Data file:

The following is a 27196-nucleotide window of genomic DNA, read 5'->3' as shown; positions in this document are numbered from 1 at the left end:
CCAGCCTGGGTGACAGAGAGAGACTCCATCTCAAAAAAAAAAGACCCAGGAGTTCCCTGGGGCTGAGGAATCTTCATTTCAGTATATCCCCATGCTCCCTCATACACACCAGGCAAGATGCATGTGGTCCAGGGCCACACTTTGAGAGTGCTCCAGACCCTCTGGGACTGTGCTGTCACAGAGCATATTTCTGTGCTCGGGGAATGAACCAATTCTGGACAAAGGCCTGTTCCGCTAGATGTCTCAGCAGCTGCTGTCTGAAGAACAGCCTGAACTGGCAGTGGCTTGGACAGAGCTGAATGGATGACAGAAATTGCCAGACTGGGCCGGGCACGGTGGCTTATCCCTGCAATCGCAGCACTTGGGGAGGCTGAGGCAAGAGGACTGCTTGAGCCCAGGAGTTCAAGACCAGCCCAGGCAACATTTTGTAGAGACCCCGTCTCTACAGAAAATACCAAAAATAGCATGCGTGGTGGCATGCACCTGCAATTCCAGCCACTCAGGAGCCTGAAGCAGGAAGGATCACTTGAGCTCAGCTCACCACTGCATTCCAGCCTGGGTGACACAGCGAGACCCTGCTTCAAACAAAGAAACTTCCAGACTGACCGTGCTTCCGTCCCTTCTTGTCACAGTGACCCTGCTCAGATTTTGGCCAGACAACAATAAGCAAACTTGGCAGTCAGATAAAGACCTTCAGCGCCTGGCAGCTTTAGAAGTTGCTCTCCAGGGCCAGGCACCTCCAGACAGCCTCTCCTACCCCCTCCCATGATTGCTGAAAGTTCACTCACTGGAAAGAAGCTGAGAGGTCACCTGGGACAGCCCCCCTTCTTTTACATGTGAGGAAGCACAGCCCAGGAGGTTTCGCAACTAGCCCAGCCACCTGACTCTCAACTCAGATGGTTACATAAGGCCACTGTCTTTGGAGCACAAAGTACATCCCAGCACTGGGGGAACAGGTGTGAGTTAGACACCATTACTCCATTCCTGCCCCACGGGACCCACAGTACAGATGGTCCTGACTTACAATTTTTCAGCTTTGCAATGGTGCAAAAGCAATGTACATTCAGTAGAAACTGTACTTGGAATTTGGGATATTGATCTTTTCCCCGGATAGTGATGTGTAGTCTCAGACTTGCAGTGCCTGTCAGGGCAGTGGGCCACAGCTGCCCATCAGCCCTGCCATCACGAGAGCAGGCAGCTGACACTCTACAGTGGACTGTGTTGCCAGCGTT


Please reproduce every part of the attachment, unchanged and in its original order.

The following is a 27196-nucleotide window of genomic DNA, read 5'->3' as shown; positions in this document are numbered from 1 at the left end:
CCAGCCTGGGTGACAGAGAGAGACTCCATCTCAAAAAAAAAAGACCCAGGAGTTCCCTGGGGCTGAGGAATCTTCATTTCAGTATATCCCCATGCTCCCTCATACACACCAGGCAAGATGCATGTGGTCCAGGGCCACACTTTGAGAGTGCTCCAGACCCTCTGGGACTGTGCTGTCACAGAGCATATTTCTGTGCTCGGGGAATGAACCAATTCTGGACAAAGGCCTGTTCCGCTAGATGTCTCAGCAGCTGCTGTCTGAAGAACAGCCTGAACTGGCAGTGGCTTGGACAGAGCTGAATGGATGACAGAAATTGCCAGACTGGGCCGGGCACGGTGGCTTATCCCTGCAATCGCAGCACTTGGGGAGGCTGAGGCAAGAGGACTGCTTGAGCCCAGGAGTTCAAGACCAGCCCAGGCAACATTTTGTAGAGACCCCGTCTCTACAGAAAATACCAAAAATAGCATGCGTGGTGGCATGCACCTGCAATTCCAGCCACTCAGGAGCCTGAAGCAGGAAGGATCACTTGAGCTCAGCTCACCACTGCATTCCAGCCTGGGTGACACAGCGAGACCCTGCTTCAAACAAAGAAACTTCCAGACTGACCGTGCTTCCGTCCCTTCTTGTCACAGTGACCCTGCTCAGATTTTGGCCAGACAACAATAAGCAAACTTGGCAGTCAGATAAAGACCTTCAGCGCCTGGCAGCTTTAGAAGTTGCTCTCCAGGGCCAGGCACCTCCAGACAGCCTCTCCTACCCCCTCCCATGATTGCTGAAAGTTCACTCACTGGAAAGAAGCTGAGAGGTCACCTGGGACAGCCCCCCTTCTTTTACATGTGAGGAAGCACAGCCCAGGAGGTTTCGCAACTAGCCCAGCCACCTGACTCTCAACTCAGATGGTTACATAAGGCCACTGTCTTTGGAGCACAAAGTACATCCCAGCACTGGGGGAACAGGTGTGAGTTAGACACCATTACTCCATTCCTGCCCCACGGGACCCACAGTACAGATGGTCCTGACTTACAATTTTTCAGCTTTGCAATGGTGCAAAAGCAATGTACATTCAGTAGAAACTGTACTTGGAATTTGGGATATTGATCTTTTCCCCGGATAGTGATGTGTAGTCTCAGACTTGCAGTGCCTGTCAGGGCAGTGGGCCACAGCTGCCCATCAGCCCTGCCATCACGAGAGCAGGCAGCTGACACTCTACAGTGGACTGTGTTGCCAGCGTT